Whilst thys Syr Charles dothe lyve. "By Marie, and alle Seinctes ynne Heav'n, Thys sunne shall be hys laste." Thenne Canynge dropt a brinie teare, And from the presence paste.
Wyth herte brymm-fulle of gnawynge grief,
"Wee all must die," quod brave Sir Charles; "Whatte bootes ytte howe or whenne; Dethe ys the sure, the certaine fate Of all wee mortall menne.
"Say why, my friende, thie honest soul
Thatt thou dost child-lyke crye?"
"Whan through the tyrant's welcom means I shall resigne my lyfe,
The Godde I serve wylle soone provyde
"Howe oft ynne battaile have I stoode,
"Howe dydd I knowe thatt ev'ry darte,
"And shall I nowe, forr feere of dethe, Looke wanne and bee dysmayde? Ne! fromm my herte flie childyshe feere; Bee alle the manne display'd. "Ah, goddelyke Henrie! Godde forefende, And guarde thee and thye sonne, Yff 'tis hys wylle; but yff 'tis nott,
Why thenne hys wylle bee donne. "My honest friende, my faulte has beene To serve Godde and mye prynce; And thatt I no tyme-server am,
My dethe wylle soone convynce.
"Ynne Londonne citye was I borne,
"I make ne doubte butt hee ys gone, Where soone I hope to goe; Where wee for ever shall bee blest, From oute the reech of woe.
"Hee taughte mee justice and the laws Wyth pitie to unite;
And eke hee taughte mee howe to knowe
The hungrie fromm my doore:
"And none can saye but alle mye lyfe I have hys wordyes kept;
And summ'd the actyonns of the daie Eche nyghte before I slept.
"I have a spouse, goe aske of her
I have a kynge, and none can laie
"Oh, fickle people! rewyn'd londe!
Thou wylt kenne peace ne moe; Whyle Richard's sonnes exalt themselves,
Thye brookes wythe bloude wylle flowe,
"Saie, were ye tyr'd of godlie peace, And godlie Henrie's reigne, Thatt you dydd choppe your easie daies For those of bloude and peyne? “Whatte though I onne a sledde be drawne, And mangled by a hynde, I doe defye the traytour's pow'r, Hee can ne harm my mynde; "Whatte though, uphoisted onne a pole,
Mye lymbes shall rotte ynne ayre, And ne ryche monument of brasse
Charles Bawdin's name shall bear; "Yett ynne the holie book above,
Whyche tyme can't eate awaie, There wythe the sarvants of the Lord Mye name shall lyve for aie. "Thenne welcome dethe! for lyfe eterne I leave thys mortall lyfe: Farewell vayne worlde, and all that's deare, Mye sonnes and lovynge wyfe!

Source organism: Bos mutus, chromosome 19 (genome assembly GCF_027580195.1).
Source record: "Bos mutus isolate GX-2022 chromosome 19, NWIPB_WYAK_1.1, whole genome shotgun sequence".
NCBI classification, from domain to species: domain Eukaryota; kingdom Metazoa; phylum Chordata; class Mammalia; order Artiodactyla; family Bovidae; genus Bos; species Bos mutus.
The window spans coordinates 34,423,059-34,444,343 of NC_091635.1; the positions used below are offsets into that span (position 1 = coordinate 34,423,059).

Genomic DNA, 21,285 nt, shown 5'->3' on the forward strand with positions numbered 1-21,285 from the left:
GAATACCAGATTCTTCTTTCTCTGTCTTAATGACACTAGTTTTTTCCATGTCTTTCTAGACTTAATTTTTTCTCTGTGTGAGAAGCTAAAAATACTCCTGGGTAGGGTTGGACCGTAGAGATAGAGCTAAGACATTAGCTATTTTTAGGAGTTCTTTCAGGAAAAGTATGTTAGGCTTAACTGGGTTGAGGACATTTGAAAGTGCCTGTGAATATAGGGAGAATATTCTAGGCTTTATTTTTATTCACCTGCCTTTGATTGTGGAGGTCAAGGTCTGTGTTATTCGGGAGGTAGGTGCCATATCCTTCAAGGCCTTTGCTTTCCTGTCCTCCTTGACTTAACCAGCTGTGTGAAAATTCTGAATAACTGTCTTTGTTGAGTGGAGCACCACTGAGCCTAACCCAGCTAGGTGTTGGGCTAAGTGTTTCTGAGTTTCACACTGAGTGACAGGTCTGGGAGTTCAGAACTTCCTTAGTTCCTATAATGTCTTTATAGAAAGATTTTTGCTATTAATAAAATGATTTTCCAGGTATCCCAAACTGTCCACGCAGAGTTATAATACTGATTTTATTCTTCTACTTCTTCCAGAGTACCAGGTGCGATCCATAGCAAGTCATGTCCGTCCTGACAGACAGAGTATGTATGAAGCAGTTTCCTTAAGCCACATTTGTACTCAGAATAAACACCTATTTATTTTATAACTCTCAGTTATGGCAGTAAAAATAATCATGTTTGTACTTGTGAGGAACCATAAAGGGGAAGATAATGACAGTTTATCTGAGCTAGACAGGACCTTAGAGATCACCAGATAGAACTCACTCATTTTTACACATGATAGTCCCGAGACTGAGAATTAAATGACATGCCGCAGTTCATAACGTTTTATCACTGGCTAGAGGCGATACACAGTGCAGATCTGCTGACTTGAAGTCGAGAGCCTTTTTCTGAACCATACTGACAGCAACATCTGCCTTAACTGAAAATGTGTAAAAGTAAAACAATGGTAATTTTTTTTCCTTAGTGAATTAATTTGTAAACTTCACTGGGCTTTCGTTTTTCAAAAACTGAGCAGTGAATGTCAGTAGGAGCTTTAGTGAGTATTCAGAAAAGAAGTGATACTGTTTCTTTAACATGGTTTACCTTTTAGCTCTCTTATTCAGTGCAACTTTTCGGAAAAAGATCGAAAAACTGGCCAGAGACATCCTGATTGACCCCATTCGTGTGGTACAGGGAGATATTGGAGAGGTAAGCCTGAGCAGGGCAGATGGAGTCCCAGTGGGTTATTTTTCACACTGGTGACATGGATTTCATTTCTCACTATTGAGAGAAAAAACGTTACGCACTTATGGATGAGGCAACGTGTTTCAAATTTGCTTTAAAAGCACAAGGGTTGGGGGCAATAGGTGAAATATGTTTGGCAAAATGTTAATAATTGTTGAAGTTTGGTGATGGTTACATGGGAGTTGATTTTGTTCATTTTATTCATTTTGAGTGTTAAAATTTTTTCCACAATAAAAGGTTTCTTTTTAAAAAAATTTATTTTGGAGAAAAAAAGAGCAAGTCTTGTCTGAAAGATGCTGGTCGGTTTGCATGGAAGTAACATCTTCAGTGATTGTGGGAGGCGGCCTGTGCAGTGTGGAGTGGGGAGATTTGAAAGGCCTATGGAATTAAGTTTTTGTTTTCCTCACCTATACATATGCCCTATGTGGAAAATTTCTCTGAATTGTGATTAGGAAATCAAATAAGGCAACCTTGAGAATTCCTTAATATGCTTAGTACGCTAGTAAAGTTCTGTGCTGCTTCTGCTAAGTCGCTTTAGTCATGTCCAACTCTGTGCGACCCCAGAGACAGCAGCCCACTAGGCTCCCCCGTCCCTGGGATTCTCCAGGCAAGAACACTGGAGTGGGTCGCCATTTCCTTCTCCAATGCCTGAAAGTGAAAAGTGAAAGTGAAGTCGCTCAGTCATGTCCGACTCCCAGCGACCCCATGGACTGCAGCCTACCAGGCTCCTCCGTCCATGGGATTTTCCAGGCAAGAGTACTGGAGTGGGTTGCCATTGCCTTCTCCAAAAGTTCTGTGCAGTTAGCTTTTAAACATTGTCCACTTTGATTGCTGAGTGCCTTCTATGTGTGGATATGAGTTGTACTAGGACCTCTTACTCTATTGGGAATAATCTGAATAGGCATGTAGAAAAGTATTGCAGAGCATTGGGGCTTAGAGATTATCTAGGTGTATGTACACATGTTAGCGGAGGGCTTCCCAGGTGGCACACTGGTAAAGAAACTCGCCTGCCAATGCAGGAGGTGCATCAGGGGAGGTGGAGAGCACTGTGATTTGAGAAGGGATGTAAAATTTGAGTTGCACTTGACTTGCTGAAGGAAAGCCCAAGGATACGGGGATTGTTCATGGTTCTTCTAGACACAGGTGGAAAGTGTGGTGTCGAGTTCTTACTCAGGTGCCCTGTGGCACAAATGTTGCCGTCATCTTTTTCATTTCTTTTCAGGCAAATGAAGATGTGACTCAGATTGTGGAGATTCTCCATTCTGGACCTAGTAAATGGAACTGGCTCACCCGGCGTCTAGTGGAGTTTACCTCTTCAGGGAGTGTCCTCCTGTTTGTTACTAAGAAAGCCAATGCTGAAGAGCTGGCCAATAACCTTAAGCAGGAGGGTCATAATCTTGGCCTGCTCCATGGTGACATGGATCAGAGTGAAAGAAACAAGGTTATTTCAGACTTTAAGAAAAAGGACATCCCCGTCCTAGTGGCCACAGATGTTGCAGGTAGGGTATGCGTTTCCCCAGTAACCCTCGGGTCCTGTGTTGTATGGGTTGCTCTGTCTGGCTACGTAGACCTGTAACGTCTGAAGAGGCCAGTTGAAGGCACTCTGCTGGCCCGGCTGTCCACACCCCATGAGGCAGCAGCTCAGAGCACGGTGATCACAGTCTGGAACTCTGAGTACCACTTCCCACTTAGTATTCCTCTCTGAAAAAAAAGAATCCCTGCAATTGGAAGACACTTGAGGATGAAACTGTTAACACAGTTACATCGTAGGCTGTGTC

Hee thus dydd speke and saie:
Beholde the manne! hee spake the truthe,
"Soe lett hym die!" Duke Richarde sayde;
And nowe the horses gentlie drewe
Syr Charles uppe the hyghe hylle;
Syr Charles dydd uppe the scaffold goe,
Gayn'd ynne the bloudie warre:
"Beholde you see mee dye, For servynge loyally mye kynge, Mye kynge most ryghtfullie.
"As longe as Edwarde rules thys lande, Ne quiet you wylle knowe:
Your sonnes and husbandes shalle bee slayne, And brookes wythe bloude shalle flowe. “You leave your goode and lawfulle kynge, Whenne adversitye;
Lyke mee, untoe the true cause stycke,
Thenne hee, wyth preestes, uponne hys knees,
Hys partynge soule to take.
Thenne, kneelynge downe, hee layd hys hedde
The able heddes-manne stroke:
Swote hys tongue as the throstles note, Quycke ynn daunce as thought canne bee, Defe hys taboure, codgelle stote, O! hee lyes bie the wyllowe tree: Mie love ys dedde, Goune to hys death-bedde, Al under the wyllowe tree. Harke! the ravenne flappes hys wynge, In the briered delle belowe; Harke! the dethe-owle loude dothe synge, To the nyghte-mares as heie goe; Mie love ys dedde, Gonne to hys death-bedde, Al under the wyllowe tree. See! the whyte moone sheenes onne hie; Whyterre ys mie true loves shroude; Whyterre yanne the mornynge skie, Whyterre yanne the evenynge cloude;
Mie love y's dedde,
Al under the wyllow tree.